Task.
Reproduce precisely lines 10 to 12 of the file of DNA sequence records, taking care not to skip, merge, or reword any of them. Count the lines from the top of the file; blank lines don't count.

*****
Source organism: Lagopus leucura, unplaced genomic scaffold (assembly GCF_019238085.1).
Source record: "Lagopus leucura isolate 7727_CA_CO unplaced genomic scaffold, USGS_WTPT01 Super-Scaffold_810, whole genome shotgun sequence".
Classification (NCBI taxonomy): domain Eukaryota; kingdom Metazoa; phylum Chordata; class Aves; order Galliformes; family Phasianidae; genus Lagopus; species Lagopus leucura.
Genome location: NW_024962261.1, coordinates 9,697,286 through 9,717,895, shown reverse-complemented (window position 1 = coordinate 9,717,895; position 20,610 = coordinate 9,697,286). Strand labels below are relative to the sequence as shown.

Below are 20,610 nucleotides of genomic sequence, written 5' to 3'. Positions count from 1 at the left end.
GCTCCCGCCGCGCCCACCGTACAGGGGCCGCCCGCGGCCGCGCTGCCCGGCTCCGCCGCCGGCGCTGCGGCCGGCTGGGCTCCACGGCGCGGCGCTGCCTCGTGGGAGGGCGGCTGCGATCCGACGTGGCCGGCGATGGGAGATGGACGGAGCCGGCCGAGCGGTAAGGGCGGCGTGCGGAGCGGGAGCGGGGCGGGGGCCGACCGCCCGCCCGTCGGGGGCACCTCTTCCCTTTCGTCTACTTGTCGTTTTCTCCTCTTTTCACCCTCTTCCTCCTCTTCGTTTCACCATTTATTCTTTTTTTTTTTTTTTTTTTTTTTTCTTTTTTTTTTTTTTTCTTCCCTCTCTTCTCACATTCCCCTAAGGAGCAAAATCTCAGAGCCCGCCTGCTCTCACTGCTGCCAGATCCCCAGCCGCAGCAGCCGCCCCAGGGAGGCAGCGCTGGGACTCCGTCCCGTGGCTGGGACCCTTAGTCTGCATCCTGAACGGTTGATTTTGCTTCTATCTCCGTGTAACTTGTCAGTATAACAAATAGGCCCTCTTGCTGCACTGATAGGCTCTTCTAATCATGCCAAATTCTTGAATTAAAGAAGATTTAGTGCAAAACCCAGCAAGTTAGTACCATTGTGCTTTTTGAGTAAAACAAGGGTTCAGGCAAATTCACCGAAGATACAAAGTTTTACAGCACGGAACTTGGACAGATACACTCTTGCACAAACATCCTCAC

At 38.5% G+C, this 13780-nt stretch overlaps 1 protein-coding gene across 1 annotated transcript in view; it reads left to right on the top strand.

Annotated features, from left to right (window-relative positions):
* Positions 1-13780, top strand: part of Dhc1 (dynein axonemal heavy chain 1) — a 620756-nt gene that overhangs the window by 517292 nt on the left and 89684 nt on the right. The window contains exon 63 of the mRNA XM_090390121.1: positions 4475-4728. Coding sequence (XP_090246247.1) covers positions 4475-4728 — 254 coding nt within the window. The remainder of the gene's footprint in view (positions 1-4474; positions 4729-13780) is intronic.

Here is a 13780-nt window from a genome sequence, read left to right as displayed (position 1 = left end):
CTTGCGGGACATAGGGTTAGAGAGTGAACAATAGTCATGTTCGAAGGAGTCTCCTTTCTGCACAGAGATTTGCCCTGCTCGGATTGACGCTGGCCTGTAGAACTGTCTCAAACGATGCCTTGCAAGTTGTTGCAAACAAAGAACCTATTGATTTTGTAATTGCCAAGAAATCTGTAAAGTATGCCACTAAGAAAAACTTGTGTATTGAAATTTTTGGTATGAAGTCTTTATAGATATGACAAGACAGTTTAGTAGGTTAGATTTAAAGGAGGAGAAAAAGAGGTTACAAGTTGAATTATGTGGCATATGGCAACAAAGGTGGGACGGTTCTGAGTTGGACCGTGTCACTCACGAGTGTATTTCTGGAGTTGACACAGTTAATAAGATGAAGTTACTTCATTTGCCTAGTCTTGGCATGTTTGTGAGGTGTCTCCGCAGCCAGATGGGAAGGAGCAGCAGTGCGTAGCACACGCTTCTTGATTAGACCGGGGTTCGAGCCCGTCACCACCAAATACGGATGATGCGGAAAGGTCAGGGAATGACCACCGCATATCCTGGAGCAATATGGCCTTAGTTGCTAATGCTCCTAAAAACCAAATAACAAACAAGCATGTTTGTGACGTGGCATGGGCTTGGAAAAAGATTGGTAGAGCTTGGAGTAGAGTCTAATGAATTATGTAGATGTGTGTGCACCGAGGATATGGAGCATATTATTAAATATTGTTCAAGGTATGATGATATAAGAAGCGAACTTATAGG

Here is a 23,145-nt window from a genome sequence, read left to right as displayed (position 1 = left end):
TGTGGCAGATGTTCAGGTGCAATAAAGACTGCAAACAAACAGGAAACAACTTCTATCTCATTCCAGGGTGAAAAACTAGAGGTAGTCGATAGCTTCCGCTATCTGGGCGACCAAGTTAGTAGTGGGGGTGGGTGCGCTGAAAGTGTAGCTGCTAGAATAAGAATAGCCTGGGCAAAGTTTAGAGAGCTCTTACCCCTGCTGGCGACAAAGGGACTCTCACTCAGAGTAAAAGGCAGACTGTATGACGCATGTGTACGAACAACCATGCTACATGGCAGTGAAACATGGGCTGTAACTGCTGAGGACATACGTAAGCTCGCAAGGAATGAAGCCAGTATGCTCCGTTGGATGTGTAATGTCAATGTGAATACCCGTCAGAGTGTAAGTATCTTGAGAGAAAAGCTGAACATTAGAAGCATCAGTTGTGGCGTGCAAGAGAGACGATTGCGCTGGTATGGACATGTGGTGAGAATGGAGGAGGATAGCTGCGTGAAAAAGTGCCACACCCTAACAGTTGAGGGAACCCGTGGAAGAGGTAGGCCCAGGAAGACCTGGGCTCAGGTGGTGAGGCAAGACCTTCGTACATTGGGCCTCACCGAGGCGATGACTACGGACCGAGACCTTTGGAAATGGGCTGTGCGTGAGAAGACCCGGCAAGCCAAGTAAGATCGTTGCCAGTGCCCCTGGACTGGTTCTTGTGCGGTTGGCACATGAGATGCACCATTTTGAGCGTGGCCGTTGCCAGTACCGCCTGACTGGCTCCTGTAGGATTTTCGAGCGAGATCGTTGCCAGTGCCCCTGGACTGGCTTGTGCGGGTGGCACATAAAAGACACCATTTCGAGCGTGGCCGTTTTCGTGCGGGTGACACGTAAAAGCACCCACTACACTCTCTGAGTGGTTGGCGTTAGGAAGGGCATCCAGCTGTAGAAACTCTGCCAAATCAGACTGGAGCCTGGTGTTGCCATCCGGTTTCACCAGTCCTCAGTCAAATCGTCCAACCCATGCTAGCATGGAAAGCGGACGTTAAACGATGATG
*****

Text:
Here is a 13780-nt window from a genome sequence, read left to right as displayed (position 1 = left end):
CTTGCGGGACATAGGGTTAGAGAGTGAACAATAGTCATGTTCGAAGGAGTCTCCTTTCTGCACAGAGATTTGCCCTGCTCGGATTGACGCTGGCCTGTAGAACTGTCTCAAACGATGCCTTGCAAGTTGTTGCAAACAAAGAACCTATTGATTTTGTAATTGCCAAGAAATCTGTAAAGTATGCCACTAAGAAAAACTTGTGTATTGAAATTTTTGGTATGAAGTCTTTATAGATATGACAAGACAGTTTAGTAGGTTAGATTTAAAGGAGGAGAAAAAGAGGTTACAAGTTGAATTATGTGGCATATGGCAACAAAGGTGGGACGGTTCTGAGTTGGACCGTGTCACTCACGAGTGTATTTCTGGAGTTGACACAGTTAATAAGATGAAGTTACTTCATTTGCCTAGTCTTGGCATGTTTGTGAGGTGTCTCCGCAGCCAGATGGGAAGGAGCAGCAGTGCGTAGCACACGCTTCTTGATTAGACCGGGGTTCGAGCCCGTCACCACCAAATACGGATGATGCGGAAAGGTCAGGGAATGACCACCGCATATCCTGGAGCAATATGGCCTTAGTTGCTAATGCTCCTAAAAACCAAATAACAAACAAGCATGTTTGTGACGTGGCATGGGCTTGGAAAAAGATTGGTAGAGCTTGGAGTAGAGTCTAATGAATTATGTAGATGTGTGTGCACCGAGGATATGGAGCATATTATTAAATATTGTTCAAGGTATGATGATATAAGAAGCGAACTTATAGG

Here is a 23,145-nt window from a genome sequence, read left to right as displayed (position 1 = left end):